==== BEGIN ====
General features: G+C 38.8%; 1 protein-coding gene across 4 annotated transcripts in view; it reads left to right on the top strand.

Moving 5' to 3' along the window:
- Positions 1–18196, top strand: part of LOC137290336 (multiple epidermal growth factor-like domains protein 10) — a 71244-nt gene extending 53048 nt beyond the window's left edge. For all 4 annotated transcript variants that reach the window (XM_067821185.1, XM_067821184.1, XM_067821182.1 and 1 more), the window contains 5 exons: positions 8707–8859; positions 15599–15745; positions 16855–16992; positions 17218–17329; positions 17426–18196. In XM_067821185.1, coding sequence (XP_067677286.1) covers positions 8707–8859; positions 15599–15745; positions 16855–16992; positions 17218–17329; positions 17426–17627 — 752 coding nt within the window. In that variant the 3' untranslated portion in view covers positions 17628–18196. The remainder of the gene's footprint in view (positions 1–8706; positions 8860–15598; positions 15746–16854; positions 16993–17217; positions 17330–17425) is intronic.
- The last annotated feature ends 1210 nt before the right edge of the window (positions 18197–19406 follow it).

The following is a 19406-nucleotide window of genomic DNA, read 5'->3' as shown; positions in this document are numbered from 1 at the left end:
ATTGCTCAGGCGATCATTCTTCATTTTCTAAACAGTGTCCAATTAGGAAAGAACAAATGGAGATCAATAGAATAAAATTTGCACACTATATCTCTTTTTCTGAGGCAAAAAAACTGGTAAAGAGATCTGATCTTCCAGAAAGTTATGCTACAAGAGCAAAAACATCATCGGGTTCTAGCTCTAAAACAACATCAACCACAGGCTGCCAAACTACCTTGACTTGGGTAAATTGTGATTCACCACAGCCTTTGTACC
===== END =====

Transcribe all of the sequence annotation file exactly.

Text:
General features: G+C 38.8%; 1 protein-coding gene across 4 annotated transcripts in view; it reads left to right on the top strand.

Moving 5' to 3' along the window:
- Positions 1–18196, top strand: part of LOC137290336 (multiple epidermal growth factor-like domains protein 10) — a 71244-nt gene extending 53048 nt beyond the window's left edge. For all 4 annotated transcript variants that reach the window (XM_067821185.1, XM_067821184.1, XM_067821182.1 and 1 more), the window contains 5 exons: positions 8707–8859; positions 15599–15745; positions 16855–16992; positions 17218–17329; positions 17426–18196. In XM_067821185.1, coding sequence (XP_067677286.1) covers positions 8707–8859; positions 15599–15745; positions 16855–16992; positions 17218–17329; positions 17426–17627 — 752 coding nt within the window. In that variant the 3' untranslated portion in view covers positions 17628–18196. The remainder of the gene's footprint in view (positions 1–8706; positions 8860–15598; positions 15746–16854; positions 16993–17217; positions 17330–17425) is intronic.
- The last annotated feature ends 1210 nt before the right edge of the window (positions 18197–19406 follow it).

The following is a 19406-nucleotide window of genomic DNA, read 5'->3' as shown; positions in this document are numbered from 1 at the left end:
ATTGCTCAGGCGATCATTCTTCATTTTCTAAACAGTGTCCAATTAGGAAAGAACAAATGGAGATCAATAGAATAAAATTTGCACACTATATCTCTTTTTCTGAGGCAAAAAAACTGGTAAAGAGATCTGATCTTCCAGAAAGTTATGCTACAAGAGCAAAAACATCATCGGGTTCTAGCTCTAAAACAACATCAACCACAGGCTGCCAAACTACCTTGACTTGGGTAAATTGTGATTCACCACAGCCTTTGTACC